Try looking at local property managers. More hassle than an owner who manages their own property, but I've had luck there when Craigslist lets me down. Recently I got a great rental that was a house getting through the estate process before selling - which cannot be rented long term. Most will have online listings with addresses you can Google and often even look at via Streetview before you go. They will have to check with the owner in most cases to get approval for a short term rental, but often it is a yes, again because they will know it is a travel nurse.
If you can afford to motel it, or AirBnB it for a few days, you may meet a traveler in orientation with a two bedroom who will want to share. Often hospitals have bulletin boards with housing. It is stressful no matter what until you get settled into a new place.
Also ask your agency what they would do if they were providing housing and look at that. Travelers Haven and Med Temp Housing both specialize in short term medical housing and a lot of agencies use their services. They are happy to deal directly with travelers but I've never tried them.
- 0Ned, thank you so much! You are awesome. All great info I will have to chew on.
Some things have started to come through with me posting my own ad on Craigslist ad (interesting). An RN who works at a local hospital in Nashville contacted me and has a room to rent and another local couple, who say they have a big house. I just hope I don't get murdered from an ad on Craigslist (lol).
This whole travel thing is about getting out of my comfort zone and I know it may take some time to figure it all out. I'm not sure if I'm a "rent a room" kinda girl, but I'm going to give it a try.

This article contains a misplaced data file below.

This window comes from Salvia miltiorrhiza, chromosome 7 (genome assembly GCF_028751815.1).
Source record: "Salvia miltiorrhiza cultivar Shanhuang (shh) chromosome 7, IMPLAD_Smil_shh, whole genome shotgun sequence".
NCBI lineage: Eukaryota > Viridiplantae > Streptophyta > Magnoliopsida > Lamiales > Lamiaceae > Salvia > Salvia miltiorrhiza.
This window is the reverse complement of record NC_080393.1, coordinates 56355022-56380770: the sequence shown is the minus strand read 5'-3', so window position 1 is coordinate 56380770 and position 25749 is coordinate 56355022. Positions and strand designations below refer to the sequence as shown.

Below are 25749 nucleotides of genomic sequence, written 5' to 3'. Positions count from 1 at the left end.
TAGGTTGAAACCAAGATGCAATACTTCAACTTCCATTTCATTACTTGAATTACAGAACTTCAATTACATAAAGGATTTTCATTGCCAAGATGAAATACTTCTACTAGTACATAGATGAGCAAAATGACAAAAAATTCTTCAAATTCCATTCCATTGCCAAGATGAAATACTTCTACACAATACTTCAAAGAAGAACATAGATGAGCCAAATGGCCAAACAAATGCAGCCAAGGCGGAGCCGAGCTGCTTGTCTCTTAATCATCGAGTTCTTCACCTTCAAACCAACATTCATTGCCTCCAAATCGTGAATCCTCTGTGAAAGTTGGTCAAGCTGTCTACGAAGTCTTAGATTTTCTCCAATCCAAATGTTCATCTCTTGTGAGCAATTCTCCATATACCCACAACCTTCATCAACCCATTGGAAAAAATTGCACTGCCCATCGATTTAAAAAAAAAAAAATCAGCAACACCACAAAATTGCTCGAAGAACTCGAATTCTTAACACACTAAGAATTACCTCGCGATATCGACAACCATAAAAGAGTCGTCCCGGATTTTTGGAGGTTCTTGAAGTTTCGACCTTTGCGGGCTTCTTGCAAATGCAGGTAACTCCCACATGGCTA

- 0*VRBO* is THE way to go! Disregard the stated price and make the owners an offer- when they see you need an extended place, and are a nurse, you will be suprised at what you can find. More so if the local area is 'out of season'. But be sure to search only for owner managed places- the realtors that manage some of those rentals won't even tell the owners about low-ball offers because it affects their commissions. I've stayed in places for $650/month (furnished, and all inclusive including HSI, cable, and utilities) that listed a per WEEK charge of $650. Another tip is to search for owners that have multiple properties- they are typically loaded (as in filthy rich), and really don't care how much they get from their properties. It's more of a hobby for them.
- 1Nashville Vacation Rental - VRBO 3475203ha - 2 BR Middle Apartment in TN, Beautiful, Upscale, Apartment in West End Here you go- their calendar is empty after February. I bet if you offer $800/month for 13 weeks they'll go for it. If not, there are over 100 others.
-The King of Cheap
BTW- forget Craigslist, it's 99% nonsense, and you are also risking your safety. That site lost it's relevance years ago.
- 0Aside from VRBO, Priceline will do in a pinch before you get your gonga deal from VRBO. I have officially cracked 'the code' of Priceline bidding, and have stayed in countless posh hotels for almost nothing, including now ($25/night, high-rise, majestic mountain and city views, and am treated like royalty, to include a free ugraded room). I also prefer the eclectic, and the nitty-gritty experience, but that should cost LE$$, not MORE.
-The King of Cheap